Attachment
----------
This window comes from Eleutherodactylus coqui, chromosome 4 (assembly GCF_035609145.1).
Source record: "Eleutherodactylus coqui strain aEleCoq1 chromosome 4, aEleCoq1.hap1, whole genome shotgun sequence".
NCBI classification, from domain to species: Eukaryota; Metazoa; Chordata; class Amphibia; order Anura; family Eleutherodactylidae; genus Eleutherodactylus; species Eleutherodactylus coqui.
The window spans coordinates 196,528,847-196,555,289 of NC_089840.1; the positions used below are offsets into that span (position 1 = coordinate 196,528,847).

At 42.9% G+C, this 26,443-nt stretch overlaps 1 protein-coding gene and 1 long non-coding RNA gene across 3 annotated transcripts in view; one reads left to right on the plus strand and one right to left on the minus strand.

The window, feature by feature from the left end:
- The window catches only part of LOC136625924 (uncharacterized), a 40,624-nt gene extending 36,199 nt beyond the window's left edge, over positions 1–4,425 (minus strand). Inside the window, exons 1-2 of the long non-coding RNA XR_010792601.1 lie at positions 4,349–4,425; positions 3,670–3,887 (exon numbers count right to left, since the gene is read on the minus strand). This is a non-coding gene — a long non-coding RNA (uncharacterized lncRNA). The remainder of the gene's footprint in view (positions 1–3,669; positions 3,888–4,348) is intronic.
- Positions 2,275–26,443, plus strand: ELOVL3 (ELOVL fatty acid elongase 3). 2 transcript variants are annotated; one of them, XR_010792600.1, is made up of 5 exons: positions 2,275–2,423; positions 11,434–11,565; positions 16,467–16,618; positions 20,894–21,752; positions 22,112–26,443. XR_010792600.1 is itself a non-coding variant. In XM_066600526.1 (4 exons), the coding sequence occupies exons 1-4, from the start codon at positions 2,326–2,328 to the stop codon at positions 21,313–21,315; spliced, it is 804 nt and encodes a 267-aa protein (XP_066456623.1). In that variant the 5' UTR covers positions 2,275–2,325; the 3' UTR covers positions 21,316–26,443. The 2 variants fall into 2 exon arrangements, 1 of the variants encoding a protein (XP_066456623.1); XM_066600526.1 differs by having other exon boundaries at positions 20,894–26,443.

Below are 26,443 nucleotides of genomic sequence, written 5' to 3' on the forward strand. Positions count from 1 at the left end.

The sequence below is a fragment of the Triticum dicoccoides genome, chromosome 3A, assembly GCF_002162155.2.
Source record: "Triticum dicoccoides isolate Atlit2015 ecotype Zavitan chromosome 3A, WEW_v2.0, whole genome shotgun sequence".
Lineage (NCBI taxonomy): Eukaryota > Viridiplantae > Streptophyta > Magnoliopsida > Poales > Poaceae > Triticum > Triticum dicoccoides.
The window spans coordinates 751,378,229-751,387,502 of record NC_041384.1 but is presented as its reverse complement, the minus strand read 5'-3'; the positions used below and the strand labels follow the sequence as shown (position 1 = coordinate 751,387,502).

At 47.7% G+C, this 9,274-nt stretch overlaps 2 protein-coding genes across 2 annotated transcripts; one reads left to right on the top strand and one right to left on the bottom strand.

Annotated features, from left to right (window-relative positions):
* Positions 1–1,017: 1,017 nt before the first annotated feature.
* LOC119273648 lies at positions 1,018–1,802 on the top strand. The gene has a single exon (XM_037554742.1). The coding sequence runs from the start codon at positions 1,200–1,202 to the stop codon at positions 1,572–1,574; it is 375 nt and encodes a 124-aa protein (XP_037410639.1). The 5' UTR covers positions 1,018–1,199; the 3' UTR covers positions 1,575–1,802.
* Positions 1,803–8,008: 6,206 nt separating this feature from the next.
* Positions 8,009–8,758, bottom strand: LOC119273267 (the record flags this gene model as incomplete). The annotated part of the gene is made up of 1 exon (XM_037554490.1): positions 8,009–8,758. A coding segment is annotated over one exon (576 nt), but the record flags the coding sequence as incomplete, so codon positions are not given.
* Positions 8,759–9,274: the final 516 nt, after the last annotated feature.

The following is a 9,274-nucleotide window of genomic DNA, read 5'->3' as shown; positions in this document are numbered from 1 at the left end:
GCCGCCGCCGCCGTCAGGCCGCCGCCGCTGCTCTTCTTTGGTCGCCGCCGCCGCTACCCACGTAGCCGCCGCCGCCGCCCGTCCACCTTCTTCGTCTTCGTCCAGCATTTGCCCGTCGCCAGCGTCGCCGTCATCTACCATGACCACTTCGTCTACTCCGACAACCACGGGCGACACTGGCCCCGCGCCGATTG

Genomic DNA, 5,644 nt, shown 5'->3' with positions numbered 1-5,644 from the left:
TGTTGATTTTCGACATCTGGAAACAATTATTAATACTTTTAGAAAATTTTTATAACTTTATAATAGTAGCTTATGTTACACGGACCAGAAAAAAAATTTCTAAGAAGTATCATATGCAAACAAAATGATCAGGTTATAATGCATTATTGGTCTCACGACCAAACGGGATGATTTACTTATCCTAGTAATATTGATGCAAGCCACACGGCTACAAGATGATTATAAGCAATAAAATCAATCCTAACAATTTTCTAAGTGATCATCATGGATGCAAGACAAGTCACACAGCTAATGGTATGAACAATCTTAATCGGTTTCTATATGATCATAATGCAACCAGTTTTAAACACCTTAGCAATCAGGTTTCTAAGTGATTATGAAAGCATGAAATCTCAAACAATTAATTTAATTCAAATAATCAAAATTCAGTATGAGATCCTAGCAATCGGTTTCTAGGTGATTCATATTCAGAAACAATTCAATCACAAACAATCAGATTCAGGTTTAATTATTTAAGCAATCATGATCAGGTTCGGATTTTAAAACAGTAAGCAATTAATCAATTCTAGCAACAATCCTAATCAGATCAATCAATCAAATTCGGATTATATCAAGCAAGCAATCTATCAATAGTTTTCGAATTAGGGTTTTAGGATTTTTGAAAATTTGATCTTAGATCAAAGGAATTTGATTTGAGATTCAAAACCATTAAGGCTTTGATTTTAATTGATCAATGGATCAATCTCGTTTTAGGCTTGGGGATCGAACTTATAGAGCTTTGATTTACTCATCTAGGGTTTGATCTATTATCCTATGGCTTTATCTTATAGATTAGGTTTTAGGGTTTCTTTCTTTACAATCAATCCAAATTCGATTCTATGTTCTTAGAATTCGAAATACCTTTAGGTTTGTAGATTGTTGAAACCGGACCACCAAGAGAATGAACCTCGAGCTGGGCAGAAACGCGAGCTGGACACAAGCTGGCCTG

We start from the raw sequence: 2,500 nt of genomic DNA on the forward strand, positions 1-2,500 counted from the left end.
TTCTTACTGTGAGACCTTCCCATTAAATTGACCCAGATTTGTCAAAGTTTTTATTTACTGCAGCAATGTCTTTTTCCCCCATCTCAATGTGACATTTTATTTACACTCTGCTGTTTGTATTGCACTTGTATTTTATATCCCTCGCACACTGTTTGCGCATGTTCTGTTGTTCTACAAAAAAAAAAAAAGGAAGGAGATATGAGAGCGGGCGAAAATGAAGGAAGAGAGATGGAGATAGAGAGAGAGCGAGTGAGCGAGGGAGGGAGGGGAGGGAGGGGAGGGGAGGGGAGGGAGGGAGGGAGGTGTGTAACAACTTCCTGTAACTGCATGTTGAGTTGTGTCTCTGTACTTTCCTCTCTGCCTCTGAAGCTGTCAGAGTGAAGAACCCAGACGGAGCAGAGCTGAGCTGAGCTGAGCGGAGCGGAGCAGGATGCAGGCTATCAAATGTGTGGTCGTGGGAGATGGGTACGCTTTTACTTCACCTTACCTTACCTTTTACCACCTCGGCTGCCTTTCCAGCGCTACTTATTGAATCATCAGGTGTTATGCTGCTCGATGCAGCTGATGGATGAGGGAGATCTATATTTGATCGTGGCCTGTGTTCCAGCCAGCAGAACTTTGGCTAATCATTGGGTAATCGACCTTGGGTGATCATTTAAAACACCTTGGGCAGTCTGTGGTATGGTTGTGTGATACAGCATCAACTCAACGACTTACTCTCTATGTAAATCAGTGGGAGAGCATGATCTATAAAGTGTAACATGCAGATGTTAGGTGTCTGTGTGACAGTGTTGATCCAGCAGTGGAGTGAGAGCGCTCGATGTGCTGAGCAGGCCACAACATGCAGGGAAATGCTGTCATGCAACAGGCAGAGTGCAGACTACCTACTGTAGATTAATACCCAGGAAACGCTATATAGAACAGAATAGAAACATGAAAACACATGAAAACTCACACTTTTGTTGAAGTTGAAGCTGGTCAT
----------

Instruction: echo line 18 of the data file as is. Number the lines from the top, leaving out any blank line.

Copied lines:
* Positions 1,803–8,008: 6,206 nt separating this feature from the next.